Differences in OR recovery times between anesthetic drugs are extensively studied because they can limit OR throughput, based on data showing that nonanesthesia OR personnel must wait for the patient to be extubated during emergence in most (> 66%) cases.33,34 Masursky et al.30 described that longer times to extubation are associated with an increased chance of at least one person waiting or being idle in the OR (slowing workflow). Cases with prolonged tracheal extubation times also have longer times from OR exit to the start of the surgeon’s next case in the OR.2 Recently, Dexter and Epstein35 showed that the mean times from end of surgery to OR exit were at least 12.6 minutes longer for prolonged extubations compared with extubations that were not prolonged. Therefore, selection of an anesthetic technique associated with faster extubation is related to rapid OR workflow and decreases the time from OR exit until the start of the surgeon’s next case.2,30 An anesthetic technique with shorter extubation times would decrease waiting time for the OR staff and decrease the time from the end of surgery until OR exit.35
The extubation times differ significantly among anesthetic drugs.2,3,36 Propofol has become popular for general anesthesia, especially in the ambulatory setting. It is often used in combination with remifentanil because both drugs have been reported to enable rapid emergence and early return to normal activities.18,36 Remifentanil was not available in Taiwan until now. However, in our previous studies, we showed that the combination of propofol and fentanyl was cost saving and resulted in faster emergence and extubation in long-term spinal surgery when compared with DES and sevoflurane anesthesia.37 In this retrospective study with patients undergoing ophthalmic surgery, we also found that propofol-based TIVA by TCI reduced the mean time to extubation and PACU stay time relative to DES. Our findings were different from the results of a meta-analysis3 comparing the OR recovery time of DES with that of propofol. The different type of surgery (ophthalmic surgery) might explain the differences in findings. For the purpose of smooth emergence and extubation in patients undergoing ophthalmic surgery, we did not use high gas flow after turning off DES, and we turned off the anesthetic drugs later than in breast, gynecologic, and spine surgeries to prevent coughing and straining during emergence, which takes about 5 minutes. Finally, we used closed-circuit anesthesia in the DES patients, which would also prolong neuromuscular blockade and delay extubation times.38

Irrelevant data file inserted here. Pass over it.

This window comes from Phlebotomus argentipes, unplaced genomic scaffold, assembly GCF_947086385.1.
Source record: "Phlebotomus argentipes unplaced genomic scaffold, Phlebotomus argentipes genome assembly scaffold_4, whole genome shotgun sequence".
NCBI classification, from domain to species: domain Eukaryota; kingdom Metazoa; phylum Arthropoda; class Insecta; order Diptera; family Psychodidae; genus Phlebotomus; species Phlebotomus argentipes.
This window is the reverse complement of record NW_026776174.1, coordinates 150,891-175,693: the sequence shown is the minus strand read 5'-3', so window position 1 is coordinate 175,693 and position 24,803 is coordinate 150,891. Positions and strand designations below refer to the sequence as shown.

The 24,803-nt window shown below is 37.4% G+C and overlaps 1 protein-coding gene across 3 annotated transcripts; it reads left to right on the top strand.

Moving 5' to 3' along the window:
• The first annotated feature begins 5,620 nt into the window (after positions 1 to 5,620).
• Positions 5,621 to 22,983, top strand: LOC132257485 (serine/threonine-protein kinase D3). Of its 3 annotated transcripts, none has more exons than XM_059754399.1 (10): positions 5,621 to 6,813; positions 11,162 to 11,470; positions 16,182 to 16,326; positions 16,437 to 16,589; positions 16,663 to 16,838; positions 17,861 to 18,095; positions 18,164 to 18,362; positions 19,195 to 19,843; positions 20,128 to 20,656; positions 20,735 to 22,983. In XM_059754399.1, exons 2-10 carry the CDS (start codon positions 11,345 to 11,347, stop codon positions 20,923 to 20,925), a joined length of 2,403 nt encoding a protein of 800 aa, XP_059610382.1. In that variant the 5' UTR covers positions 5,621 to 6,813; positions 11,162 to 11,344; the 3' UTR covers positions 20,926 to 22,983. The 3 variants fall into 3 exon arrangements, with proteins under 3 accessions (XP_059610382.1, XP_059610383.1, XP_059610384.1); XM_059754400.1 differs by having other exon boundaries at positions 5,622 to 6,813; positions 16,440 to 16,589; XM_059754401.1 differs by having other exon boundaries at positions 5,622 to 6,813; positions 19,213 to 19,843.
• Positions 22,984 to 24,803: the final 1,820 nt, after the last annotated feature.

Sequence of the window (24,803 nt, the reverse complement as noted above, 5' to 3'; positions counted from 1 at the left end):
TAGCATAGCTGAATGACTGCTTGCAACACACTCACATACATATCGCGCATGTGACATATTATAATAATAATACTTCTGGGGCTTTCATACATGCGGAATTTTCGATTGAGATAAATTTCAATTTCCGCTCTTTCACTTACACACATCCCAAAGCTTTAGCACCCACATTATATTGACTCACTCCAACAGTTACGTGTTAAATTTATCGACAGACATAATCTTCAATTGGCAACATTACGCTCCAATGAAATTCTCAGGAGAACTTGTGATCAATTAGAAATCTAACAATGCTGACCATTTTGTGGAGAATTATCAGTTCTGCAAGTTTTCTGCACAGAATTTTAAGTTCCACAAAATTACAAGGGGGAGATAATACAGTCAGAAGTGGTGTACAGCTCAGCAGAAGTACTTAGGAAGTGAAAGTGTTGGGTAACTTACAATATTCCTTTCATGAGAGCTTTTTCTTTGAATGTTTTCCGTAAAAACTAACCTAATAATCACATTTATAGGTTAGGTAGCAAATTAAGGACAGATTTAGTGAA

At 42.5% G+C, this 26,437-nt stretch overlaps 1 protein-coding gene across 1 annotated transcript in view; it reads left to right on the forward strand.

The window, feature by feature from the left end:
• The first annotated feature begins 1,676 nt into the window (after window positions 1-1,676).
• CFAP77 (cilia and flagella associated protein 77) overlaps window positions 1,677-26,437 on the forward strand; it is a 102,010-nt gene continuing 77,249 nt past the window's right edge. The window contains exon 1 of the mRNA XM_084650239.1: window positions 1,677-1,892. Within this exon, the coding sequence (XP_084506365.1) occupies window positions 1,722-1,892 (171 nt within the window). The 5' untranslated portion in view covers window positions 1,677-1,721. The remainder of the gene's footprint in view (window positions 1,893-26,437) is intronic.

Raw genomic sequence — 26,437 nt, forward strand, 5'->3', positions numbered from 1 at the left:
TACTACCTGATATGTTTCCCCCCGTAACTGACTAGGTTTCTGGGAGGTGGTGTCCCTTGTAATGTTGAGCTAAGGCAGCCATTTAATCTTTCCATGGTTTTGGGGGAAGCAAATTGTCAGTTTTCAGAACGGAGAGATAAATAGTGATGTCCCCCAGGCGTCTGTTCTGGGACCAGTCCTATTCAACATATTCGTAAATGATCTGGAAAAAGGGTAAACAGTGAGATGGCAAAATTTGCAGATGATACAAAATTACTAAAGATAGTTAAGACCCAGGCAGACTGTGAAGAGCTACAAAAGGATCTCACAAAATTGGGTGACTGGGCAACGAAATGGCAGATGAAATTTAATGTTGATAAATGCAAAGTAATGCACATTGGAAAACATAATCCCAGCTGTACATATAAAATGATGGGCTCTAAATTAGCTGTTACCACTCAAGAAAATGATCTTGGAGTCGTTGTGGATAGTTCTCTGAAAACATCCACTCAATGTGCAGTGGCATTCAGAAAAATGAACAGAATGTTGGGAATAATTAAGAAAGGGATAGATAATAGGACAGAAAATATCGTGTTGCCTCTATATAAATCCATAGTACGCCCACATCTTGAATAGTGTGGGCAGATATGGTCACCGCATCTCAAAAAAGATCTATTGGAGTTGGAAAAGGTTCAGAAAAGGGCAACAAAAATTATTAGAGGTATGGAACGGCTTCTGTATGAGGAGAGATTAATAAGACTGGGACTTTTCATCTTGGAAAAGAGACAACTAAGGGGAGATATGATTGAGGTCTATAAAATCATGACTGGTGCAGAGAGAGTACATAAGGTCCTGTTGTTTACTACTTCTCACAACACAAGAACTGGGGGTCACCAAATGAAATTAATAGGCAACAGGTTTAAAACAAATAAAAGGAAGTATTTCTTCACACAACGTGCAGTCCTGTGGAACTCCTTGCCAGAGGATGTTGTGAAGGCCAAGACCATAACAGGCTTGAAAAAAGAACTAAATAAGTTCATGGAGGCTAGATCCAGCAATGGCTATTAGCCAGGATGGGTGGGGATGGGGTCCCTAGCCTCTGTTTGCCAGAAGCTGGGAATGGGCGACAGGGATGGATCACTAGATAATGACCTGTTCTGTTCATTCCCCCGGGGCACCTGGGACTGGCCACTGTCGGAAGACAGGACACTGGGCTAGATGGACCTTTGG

In this retrospective study, all patients received IV dexamethasone to prevent PONV. Nevertheless, we still found that the incidence of PONV and the need for antiemetics were significantly less in the TIVA patients than in the DES patients. TIVA with propofol has been documented as reducing the incidence of PONV in the early recovery period.39,40 Use of the TCI anesthetic technique and the associated reduction in PONV would decrease the workload of the PACU staff, resulting in shorter PACU stays compared with DES anesthesia.